In 1972, the United States Congress passed Title IX, a law that aimed to guarantee gender equality in athletics. Since then, schoolgirls have become major players in the world of sports. While Title IX was a huge stride in women's rights, author Michael Sokolove says there is a major consequence to the onslaught of girls playing sports—injuries. Dr. Oz talks talks with Michael about his book Warrior Girls: Protecting Our Daughters Against the Injury Epidemic in Women's Sports.
Michael says the genetic differences between boys and girls is a major reason why girls may suffer more sports-related injuries than boys. "When boys and girls hit puberty, the boys get stronger—sometimes with virtually no effort of their own," he says. "Girls do not get stronger." Instead, they become more flexible, and Michael says the combination of less strength, more flexibility and playing a sport five times or more a week makes girls more susceptible to knee, ankle, hip and back injuries.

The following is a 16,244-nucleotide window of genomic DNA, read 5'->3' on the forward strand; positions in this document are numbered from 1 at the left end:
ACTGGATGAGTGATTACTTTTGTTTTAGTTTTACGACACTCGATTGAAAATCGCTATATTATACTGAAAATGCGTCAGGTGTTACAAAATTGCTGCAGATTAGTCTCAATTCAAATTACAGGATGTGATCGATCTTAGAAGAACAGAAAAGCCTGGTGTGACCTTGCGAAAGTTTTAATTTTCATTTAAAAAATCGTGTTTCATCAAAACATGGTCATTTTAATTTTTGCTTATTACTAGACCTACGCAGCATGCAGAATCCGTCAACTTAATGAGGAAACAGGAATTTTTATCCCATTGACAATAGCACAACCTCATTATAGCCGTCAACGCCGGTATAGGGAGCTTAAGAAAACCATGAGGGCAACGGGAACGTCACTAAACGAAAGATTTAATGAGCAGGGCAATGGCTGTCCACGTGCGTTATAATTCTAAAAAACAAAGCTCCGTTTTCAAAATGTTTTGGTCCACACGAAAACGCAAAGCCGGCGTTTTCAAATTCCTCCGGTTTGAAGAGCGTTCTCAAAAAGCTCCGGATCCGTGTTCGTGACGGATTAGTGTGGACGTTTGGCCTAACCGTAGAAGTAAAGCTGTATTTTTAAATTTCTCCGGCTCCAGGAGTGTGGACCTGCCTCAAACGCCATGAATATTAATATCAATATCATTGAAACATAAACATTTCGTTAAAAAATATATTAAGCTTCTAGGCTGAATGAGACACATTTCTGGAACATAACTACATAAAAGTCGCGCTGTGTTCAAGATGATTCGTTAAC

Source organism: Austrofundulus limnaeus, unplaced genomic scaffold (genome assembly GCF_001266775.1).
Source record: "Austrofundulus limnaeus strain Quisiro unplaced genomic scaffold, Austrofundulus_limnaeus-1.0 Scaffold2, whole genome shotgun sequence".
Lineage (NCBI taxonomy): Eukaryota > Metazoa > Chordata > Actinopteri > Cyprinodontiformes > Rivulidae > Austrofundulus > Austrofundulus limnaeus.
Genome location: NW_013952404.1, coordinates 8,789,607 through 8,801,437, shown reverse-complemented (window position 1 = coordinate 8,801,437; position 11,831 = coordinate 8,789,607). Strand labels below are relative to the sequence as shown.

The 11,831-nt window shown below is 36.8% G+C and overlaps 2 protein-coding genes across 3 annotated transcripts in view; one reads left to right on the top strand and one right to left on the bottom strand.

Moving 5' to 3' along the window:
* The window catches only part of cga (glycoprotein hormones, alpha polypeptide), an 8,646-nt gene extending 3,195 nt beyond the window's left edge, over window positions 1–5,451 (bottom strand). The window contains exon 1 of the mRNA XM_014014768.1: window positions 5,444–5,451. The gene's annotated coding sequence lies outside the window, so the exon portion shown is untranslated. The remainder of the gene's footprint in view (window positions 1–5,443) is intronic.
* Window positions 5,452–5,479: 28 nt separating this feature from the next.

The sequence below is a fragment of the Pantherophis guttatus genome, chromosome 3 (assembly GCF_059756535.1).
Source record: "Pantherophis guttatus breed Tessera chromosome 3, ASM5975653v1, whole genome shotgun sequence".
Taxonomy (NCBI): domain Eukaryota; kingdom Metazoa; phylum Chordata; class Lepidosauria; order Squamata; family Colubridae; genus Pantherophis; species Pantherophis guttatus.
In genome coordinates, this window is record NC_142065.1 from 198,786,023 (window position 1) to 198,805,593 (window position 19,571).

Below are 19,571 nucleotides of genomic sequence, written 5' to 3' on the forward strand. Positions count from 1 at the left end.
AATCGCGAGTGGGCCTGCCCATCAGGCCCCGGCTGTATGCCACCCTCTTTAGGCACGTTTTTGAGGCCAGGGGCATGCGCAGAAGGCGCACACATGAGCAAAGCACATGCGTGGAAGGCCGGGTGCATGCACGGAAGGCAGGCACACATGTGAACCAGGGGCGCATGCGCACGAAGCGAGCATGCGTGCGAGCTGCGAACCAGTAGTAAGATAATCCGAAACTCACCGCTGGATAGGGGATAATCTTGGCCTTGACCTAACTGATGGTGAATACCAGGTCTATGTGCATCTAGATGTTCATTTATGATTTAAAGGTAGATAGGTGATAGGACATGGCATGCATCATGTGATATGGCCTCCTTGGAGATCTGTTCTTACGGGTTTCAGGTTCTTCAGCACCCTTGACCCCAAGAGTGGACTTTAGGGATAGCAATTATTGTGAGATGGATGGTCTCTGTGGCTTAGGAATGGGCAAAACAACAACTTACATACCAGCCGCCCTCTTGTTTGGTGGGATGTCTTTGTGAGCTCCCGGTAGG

Another reason girls may suffer more sports injuries is because Michael says girls are more likely to ignore their pain than boys are. "What I found was a lot of girls playing through more pain and more injury than they should play through because they don't want to let anyone down," he says.
Michael says there are things parents can do to help curb the injuries their daughters may receive while playing sports.